The first Moscow power plant was constructed at 3 Bolshaya Dmitrovka St in 1888. This building is now New ManegeRussian: Novy Manezh or Новый Манеж, a famous exhibition area. The former Synodal Departmentconducts social service of Russian Orthodox Church in Russia and abroad lodging houses that belonged to Y. Obukhova are located at 5/7 Bolshaya Dmitrovka St. Amongst the lodgers was the pianist Maria Yudina and the actor Vsevolod Yakut. These buildings are stylish examples of Empire stylethis style was used to celebrate the victory over Napoleon and Neoclassicism. House No.9 was mentioned a number of times by writer Vladimir Gilyarovsky; it was built where the Moscow English ClubRussian: Angliyskiy klub or Английский клуб, once frequented by Alexander Pushkin, had once been.

The world of theatre reigns on the even side of Bolshaya Dmitrovka Street. This is where you will see the New Stage of the Bolshoi TheatreRussian: Bol’shoy teatr or Большой театр (Bld.2, 4/2 Bolshaya Dmitrovka St), the former Solodovnikov TheatreRussian: teatr Solodovnikova or театр Солодовникова (6 Bolshaya Dmitrovka St) (now the Moscow Operetta TheatreRussian: Moskovskiy teatr operetty or Московский театр оперетты), the former Moscow Department of Imperial Theatres (8/1 Bolshaya Dmitrovka St) (now Russian State Library of ArtsRussian: Rossiyskaya gosudarstvennaya biblioteka iskusstv or Российская государственная библиотека искусств). The House of the UnionsRussian: Dom Soyuzov or Дом Союзов (1 Bolshaya Dmitrovka St), which starts at the odd side of the street, once belonged to the Moscow Assembly of the Nobilitya corporate public organization bringing together individuals belonging to the Russian Nobility and was used as a venue for noble receptions and splendid balls.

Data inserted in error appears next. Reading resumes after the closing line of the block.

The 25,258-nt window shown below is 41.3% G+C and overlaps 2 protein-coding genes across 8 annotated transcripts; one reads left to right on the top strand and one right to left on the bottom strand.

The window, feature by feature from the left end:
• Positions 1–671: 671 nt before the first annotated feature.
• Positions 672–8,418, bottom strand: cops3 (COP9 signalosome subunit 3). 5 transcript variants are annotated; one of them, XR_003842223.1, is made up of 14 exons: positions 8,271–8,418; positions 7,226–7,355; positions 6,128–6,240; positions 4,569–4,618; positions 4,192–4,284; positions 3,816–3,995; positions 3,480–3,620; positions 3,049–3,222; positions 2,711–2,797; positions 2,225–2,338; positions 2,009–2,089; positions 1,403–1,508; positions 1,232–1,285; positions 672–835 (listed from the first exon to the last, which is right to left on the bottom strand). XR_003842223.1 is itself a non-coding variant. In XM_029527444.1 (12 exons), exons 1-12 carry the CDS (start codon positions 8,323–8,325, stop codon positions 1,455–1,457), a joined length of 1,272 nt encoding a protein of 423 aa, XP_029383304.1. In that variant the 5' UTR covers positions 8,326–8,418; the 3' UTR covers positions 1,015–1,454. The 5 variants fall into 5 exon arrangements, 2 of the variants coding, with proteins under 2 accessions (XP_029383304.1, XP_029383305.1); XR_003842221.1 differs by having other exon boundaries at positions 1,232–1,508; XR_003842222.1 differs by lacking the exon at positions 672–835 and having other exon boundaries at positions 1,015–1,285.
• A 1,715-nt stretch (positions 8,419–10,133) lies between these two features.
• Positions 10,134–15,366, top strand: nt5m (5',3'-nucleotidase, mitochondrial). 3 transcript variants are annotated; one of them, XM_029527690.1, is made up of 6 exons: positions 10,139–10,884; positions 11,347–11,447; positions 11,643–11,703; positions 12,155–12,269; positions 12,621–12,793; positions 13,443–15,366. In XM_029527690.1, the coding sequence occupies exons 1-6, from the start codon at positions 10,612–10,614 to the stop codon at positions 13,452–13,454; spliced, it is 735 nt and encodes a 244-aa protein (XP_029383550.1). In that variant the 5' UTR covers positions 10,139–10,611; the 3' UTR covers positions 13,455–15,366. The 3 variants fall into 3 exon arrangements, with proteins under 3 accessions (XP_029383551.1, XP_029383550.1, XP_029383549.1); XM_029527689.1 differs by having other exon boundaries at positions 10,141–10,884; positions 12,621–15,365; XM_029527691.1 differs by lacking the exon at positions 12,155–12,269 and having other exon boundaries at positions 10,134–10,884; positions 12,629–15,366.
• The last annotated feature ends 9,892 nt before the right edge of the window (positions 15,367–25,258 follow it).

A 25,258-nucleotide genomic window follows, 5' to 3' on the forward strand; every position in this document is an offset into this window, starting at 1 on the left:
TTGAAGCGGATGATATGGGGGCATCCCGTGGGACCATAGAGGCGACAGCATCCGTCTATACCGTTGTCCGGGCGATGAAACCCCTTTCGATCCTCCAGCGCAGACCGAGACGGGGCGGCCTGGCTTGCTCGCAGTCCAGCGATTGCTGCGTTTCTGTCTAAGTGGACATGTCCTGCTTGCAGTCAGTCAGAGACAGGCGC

KAMERGERSKY LANE

This pedestrian lane connecting Tverskaya Street with Bolshaya Dmitrovka Street bore the names of Kvasnoy, Yegoryevsky, Gazetny and Kuznetsky during different epochs. At the end of the 19th century, it was inhabited by chamberlains, senior royal officials, and thus came to be called Kamergerskyfrom Russian "kamerger" meaning chamberlain. The lane was named Khudozhestvennogo Teatra (Art Theatre) Passage during the Soviet era. It was named for the Moscow Art TheatreRussian: Moskovskiy khudozhestvennyi teatr or Московский художественный театр (MATRussian: MKhT or МХТ), which was located nearby.

Many buildings in Kamergersky Lane were lost forever. The Georgievsky Convent, built as far back as the 16th century and the first family residence of the Romanov Housethe second dynasty to rule Russia, after the House of Rurik, reigning from 1613 until the February Revolution of 1917, no longer exists. The 17th-century stone Church of the Transfiguration of the Saviour was demolished due to its decrepit state. Hardly anything remains of the premises of Princes Miloslavsky, Dolgorukov or Golitsyn. Only one ancient building—No.3, owned by the Odoyevsky Princes in 1817, survived and was transformed into the famous Chekhov Moscow Art Theatre after it had changed hands many times, and was reconstructed. The modernist buildings in Kamergersky lane, designed by early-20th-century architects Mikhail Chichagov, Edmund Yuditsky, Fyodor Schechtel and Bernhard Freudenberg are what attracts those interested in architecture the most.